Are You a Chronic Procrastinator? Here’s How to Beat It
Once or twice, we have all fallen victim to procrastination. Maybe your procrastination has become a core part of your lifestyle. You are struggling with the detrimental consequences in your life. It’s a few hours to your deadline, you’re furiously and quickly trying to finish a task that was assigned a week ago. At this moment, you are overwhelmed with pressure, wondering whether you should request for a deadline extension or whether you should just give up.
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What was I doing all week? What do I tell my boss? How do I recover from this? You might not have an answer to such difficult questions. It’s called procrastination. Perhaps you spent many hours on social media, watching movies, or preparing to start working, you ended up wasting time you could have slowly done your tasks without pressure. The good news is that anyone can beat procrastination. Here’s how:
Why do you procrastinate? Understand why you avoid undertaking tasks or doing your work safely without procrastinating. Are you struggling with fear? Are you feeling lost or you just don’t understand the work?
Once you identify the reasons why you are a procrastinator, you can start dealing with them step by step. Dealing with the underlying problem is the best way to solve an issue.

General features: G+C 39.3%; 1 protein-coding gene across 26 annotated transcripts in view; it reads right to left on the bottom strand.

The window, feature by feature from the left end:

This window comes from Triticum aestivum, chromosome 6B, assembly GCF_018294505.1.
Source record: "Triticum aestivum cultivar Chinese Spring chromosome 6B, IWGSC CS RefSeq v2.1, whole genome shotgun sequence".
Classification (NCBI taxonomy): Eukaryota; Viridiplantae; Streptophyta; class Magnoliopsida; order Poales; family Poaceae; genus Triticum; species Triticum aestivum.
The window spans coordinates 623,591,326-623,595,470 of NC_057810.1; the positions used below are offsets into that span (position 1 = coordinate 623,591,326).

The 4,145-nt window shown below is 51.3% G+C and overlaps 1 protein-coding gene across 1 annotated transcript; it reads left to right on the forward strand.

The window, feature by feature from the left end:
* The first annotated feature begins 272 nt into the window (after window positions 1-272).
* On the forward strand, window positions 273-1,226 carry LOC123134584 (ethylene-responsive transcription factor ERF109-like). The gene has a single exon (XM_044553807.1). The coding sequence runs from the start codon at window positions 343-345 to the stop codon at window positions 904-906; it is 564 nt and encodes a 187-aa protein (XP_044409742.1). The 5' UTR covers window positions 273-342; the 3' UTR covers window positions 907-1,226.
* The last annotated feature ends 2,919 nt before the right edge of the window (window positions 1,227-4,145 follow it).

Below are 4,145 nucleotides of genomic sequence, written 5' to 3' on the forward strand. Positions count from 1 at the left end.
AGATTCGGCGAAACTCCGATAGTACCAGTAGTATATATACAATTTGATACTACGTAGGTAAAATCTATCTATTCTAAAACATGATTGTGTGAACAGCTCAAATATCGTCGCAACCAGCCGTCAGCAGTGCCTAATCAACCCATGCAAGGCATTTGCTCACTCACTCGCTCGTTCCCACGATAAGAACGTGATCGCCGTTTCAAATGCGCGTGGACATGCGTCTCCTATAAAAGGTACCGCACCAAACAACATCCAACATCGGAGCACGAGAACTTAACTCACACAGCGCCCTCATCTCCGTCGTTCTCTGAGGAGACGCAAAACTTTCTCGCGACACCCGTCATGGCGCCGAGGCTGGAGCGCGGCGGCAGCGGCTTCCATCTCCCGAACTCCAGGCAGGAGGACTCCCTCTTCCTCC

Nobody likes being identifying as a procrastinator. Beating procrastination needs you to forgive yourself for your past. Dwelling on your past and engaging in negative and destructive self-talk doesn’t help.
“I wish I had started this work earlier, what’s wrong with me?” is an example of self-talk that cloud your mind with negative thoughts. Exercise self-compassion by letting go of the past and making a choice to address the problem.
Ditch the Usual Excuses Already
One common characteristic of procrastinators is the habit of always having excuses. Perhaps you can relate to statements such as: “I am trying to find the ideal mood.” “I’m just watching one last episode now” Or “I’m the type of person who works best under extreme pressure.” These are typical examples of excuses that fuel your procrastination. Ditch the excuses now!
Even though it might be true that a good mood or pressure helps you complete your tasks effectively but aren’t they also excuses that hinder you from staring your work in a good time? Just stop!
If you’re having difficulties prioritizing your daily activities, consider organizing your schedule. It is possible that you are procrastinating because you overload your daily to-do list with tasks that you expect to complete at the end of the day. But do you need to accomplish all of them in a day?
Scheduling your entire day without breaks may also increase your chances of procrastination. Just prepare a manageable or achievable plan that gives room for relaxation and flexibility. De-schedule the activities that are not a priority for your day and schedule reasonable and important tasks.
Break Down Your Tasks